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Cabinets, Furniture, Woodworks/Restoring a 19502 Rosewood table



I wonder if you can advise me? I have recently bought a 1950s 'Beautili Tea' extending table in rosewood. It has a number of light scratches and one deeper scratch. The finish appears to have worn off at the edges, and the overall colour of the table has faded a little in places - especially the outer 2 thirds as the inner third has been tucked underneath.

The legs and chairs are all in better condition.

My plan was to strip the table top and softly rub with steel wool 0000. I was then planning to stain the top with as close a match as I can find to the legs, and then varnish on top.

My question is; are there any glaring errors with this approach? And at what stage would I need to fill the deeper scratch, or if I'm staining the whole top will this camouflage it?

Thank you so much in advance!

ANSWER: Hi Sarah, these were finished with an oil finish, and often the finish can be cleaned and rejuvenated with more oil and some techniques.Stripping these finishes is also quite difficult, as they are penetrating finishes that seep into the wood fibers and harden from within.Scratches are always tough to completely remove, especially if large or perpendicular to the grain. If you are going to strip the top, then you will have more chance to remove the scratch as you'll be down to the bare wood.There is a Watco brand Danish oil product that is very good, and it comes in colors as well, and it can be applied with fine steel wool or 320-600 grit sandpaper to 'wet sand' the finish. This is usually quite a good way to approach a restoration of the original surface, but it depends on how different it looks from the rest of the piece, and how damaged it is, and the techniques used, as to whether or not it would be successful...and usually there's no easy way to know that.I would start by wetting the top with some mineral spirits and see what it looks like. It may look quite nice when evenly wet with the solvent, and in that case, it is possible it would restore well. Unfortunately, it's not really the realm of the novice to easily make those decisions, but start there and lets see where we go...Post back - Regards-Greg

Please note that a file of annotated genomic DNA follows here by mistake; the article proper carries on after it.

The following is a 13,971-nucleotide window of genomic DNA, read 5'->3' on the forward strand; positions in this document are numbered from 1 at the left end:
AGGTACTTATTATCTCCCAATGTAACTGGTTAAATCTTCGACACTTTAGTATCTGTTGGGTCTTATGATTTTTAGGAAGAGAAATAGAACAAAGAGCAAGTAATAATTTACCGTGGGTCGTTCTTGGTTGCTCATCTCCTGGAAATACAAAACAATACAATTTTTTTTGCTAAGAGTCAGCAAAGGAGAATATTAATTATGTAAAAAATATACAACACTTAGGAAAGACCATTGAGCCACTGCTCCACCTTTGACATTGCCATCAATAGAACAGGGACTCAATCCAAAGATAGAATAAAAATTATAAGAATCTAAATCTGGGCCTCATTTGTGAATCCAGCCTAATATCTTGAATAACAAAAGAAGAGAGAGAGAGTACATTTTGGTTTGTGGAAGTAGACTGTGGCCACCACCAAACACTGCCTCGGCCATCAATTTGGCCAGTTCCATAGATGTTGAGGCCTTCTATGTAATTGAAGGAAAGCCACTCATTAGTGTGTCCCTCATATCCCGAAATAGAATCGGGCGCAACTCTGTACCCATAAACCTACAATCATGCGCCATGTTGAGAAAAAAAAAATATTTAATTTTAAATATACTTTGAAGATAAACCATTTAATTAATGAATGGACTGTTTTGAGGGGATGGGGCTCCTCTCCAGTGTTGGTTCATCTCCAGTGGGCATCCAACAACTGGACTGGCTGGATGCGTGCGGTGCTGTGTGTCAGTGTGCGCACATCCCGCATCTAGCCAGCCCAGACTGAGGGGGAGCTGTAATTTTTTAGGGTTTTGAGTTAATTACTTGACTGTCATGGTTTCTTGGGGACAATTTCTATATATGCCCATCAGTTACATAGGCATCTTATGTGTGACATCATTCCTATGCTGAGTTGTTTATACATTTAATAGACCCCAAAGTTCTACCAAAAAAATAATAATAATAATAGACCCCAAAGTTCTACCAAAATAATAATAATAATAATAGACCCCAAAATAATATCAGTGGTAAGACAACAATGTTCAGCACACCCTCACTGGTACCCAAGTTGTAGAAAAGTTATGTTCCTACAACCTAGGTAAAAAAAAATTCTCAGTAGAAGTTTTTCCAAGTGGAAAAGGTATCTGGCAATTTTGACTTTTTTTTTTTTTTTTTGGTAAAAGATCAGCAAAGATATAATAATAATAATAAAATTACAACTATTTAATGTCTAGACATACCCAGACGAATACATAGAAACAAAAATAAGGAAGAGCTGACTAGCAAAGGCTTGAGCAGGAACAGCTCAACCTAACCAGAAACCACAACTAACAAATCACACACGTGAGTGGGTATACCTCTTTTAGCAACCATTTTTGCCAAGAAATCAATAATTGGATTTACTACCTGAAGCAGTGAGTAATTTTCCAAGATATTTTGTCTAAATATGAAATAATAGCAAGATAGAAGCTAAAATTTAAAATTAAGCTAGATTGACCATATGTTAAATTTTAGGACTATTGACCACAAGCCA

This is usually a good choice for Rosewood and medium Teak.

---------- FOLLOW-UP ----------


Thank you so much for taking the time to reply in so much detail. It may be from what you say that I could forego the stripping and simply try and rejuvenate the existing finish. As you say, hard for judge without an image.

I have some questions:

1. Is the Danish oil you recommend (thanks) to be used for the purposes of cleaning / rejuvenating rather than stripping? If so, why the use of steel wool rather than a cotton cloth? Is this just to penetrate below the existing oil finish?

2. By using mineral spirits (I believe this is what we call White Spirit in the UK), would this serve simply as a sort of test, or would it strip the top or have any effect on the finish?

I'd be happy to include a couple of images if this helped?

Thanks again,

1) Yes, steelwool will allow you to scrub the surface clean of any waxes, dirt, grime, while at the same time freshening the finish. You can select a grade from 00 to 0000 depending on how abrasive you want to will only be affecting the very surface of the piece, however... another good way is to actually wet sand with the Danish oil and some 320-600 grit sandpaper, but this is more abrasive still...and use of this technique would only be warranted if needed, and again, that's very difficult for me to tell you... and this is where coloration comes in, as there are many shades of deep red, to light Teak brown that these pieces can take on, depending on UV exposure, oxidation, and difference to the base and other takes a little knowledge to know how to work with this,(and of course the ability to see/touch the piece!)